My d has been WR for about 10 months but ...  its always a constant battle to keep her on the right track and seem to be constantly pushing her to make the right food choices.... in other ways I can definitely see her ED on her shoulder. ... this morning I know she hasn't had enough extra before she goes out for her run but If I confront her she will get mad with me. I know that is ED behavior but I can't constantly watch her at 17 to make sure she eats what she should - she'll be an adult in October ! She will always pick the lowest calorie option still and her snacking in between meals will get dropped given half the chance.  She can never see that she is different from her sister and/or friends in that she is in recovery from an awful illness and therefore maybe has to eat differently in order that she doesn't regress or lose too much weight. She is back at work waitressing doing long shifts and then still wanting to run on those days. I know she wouldn't eat enough to compensate. I know she is going to lose some weight this summer with how she is operating but I don't know whether to weigh her in at the end of August to show her that she has or just leave it and see if it comes up in the winter. Camhs said not to weigh her post discharge. I know work is good for her as it gives her a sense of purpose and I know on days when she runs she feels better. When we were in lockdown her ED came back a bit - i know because she told me which was good - she said she has too much time to sit around thinking and self analysing. Now she is busy again she is better overall mentally I'd say but not making the right food choices at times. She wants to go to uni the next academic year but she is no way ready to make sensible choices with food as it stands. Personally I feel damaged by her ED in that I can never let go of the worry of it coming back - I can never let go of her to full trust without overly worrying and feel that will always be the way. I know Covid has made so many things much worse but sadly I think it's set her recovery back hugely as well. I just need some positive hope that this isn't as good as its going to get with her and food and that I shouldn't be intervening more to control intake and monitor weight. She has told her sister that my controlling her is holding her back from making a full recovery - perhaps she needs to make mistakes to become fullly self sufficient?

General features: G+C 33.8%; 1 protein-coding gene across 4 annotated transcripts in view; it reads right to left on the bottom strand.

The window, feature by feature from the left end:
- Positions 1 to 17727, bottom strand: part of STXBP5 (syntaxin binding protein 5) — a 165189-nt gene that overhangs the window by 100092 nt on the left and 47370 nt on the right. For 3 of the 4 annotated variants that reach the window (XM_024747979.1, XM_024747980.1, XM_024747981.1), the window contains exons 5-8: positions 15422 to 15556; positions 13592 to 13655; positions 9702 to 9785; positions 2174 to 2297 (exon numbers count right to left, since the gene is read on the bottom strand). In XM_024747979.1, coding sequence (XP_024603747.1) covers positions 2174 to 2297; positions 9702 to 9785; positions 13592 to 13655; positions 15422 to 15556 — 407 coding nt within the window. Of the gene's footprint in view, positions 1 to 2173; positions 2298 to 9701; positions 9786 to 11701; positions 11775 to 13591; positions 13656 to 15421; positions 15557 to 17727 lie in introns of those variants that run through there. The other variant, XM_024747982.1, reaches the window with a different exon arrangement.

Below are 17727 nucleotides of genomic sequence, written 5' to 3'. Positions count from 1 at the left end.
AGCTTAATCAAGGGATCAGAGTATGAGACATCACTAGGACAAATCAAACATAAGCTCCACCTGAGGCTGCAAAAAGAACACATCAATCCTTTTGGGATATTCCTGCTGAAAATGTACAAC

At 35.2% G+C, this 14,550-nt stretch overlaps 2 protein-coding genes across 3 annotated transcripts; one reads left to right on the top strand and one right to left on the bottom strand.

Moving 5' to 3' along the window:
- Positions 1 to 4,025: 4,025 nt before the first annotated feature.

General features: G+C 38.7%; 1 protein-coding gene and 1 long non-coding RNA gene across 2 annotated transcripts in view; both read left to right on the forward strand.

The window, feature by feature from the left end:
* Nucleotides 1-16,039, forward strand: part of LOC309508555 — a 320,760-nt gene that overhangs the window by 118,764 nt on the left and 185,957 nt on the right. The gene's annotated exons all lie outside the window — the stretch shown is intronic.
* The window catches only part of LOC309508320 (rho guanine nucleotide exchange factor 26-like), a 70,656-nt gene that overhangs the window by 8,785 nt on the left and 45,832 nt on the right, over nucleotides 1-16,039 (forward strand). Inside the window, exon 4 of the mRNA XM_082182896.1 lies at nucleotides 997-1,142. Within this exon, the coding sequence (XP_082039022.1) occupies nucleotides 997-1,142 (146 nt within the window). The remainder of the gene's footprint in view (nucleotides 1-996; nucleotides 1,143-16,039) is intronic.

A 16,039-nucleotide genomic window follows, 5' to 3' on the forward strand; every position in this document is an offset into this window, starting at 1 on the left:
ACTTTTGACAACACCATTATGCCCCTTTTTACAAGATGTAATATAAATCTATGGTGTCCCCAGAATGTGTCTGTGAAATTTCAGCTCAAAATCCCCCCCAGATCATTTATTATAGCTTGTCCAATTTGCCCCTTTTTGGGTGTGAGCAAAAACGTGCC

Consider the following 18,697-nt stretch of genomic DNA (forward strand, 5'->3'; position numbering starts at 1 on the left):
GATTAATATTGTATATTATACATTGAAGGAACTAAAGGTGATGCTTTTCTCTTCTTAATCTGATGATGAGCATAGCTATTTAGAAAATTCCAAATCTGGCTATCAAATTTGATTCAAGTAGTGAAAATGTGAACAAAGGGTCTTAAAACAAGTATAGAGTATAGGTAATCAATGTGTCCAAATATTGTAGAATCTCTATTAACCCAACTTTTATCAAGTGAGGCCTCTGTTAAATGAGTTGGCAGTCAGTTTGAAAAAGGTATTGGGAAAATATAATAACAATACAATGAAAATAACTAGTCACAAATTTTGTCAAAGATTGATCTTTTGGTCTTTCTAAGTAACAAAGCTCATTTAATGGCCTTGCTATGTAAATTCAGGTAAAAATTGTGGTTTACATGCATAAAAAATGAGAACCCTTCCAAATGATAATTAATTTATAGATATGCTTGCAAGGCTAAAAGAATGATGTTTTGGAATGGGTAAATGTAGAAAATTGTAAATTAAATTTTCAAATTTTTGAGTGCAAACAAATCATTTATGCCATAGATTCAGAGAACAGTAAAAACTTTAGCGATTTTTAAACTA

I'm so sorry; it sounds like you and your d have been badly let down by CAMHS.  What seems most likely to me is that she was never actually weight restored in the first place and that you were given the bad advice to back off at the very time she needed you to lay down the law and require full nutrition.

As the mom of a young adult myself, I know how hard it is to parent them as though they are much younger.  Unfortunately, that's what they need.  Your d really needs you to battle ED for her because that monster is just too huge for her to battle on her own.  

You really CAN require full nutrition and minimal exercise.  If need be, you can forbid her from leaving for work if she hasn't finished whatever meal / snack needs to be eaten.  It is not not not any fun for anyone - really a miserable experience for all involved.  However, your parental authority will never again be as great as it is now.

If you are paying for phone, transportation, spending money, etc. that can provide valuable leverage to require full nutrition and minimize exercise.

We are glad to help however we can.  Sorry if this is too blunt or terrible.  I know it will be hard to read.  Also sorry it has taken me so long to reply.  I am tied up at the moment and unable to visit the forum regularly.  I will keep you and your d in my thoughts.  xx

-Torie 
"We are angels of hope, of healing, and of light. Darkness flees from us." -YP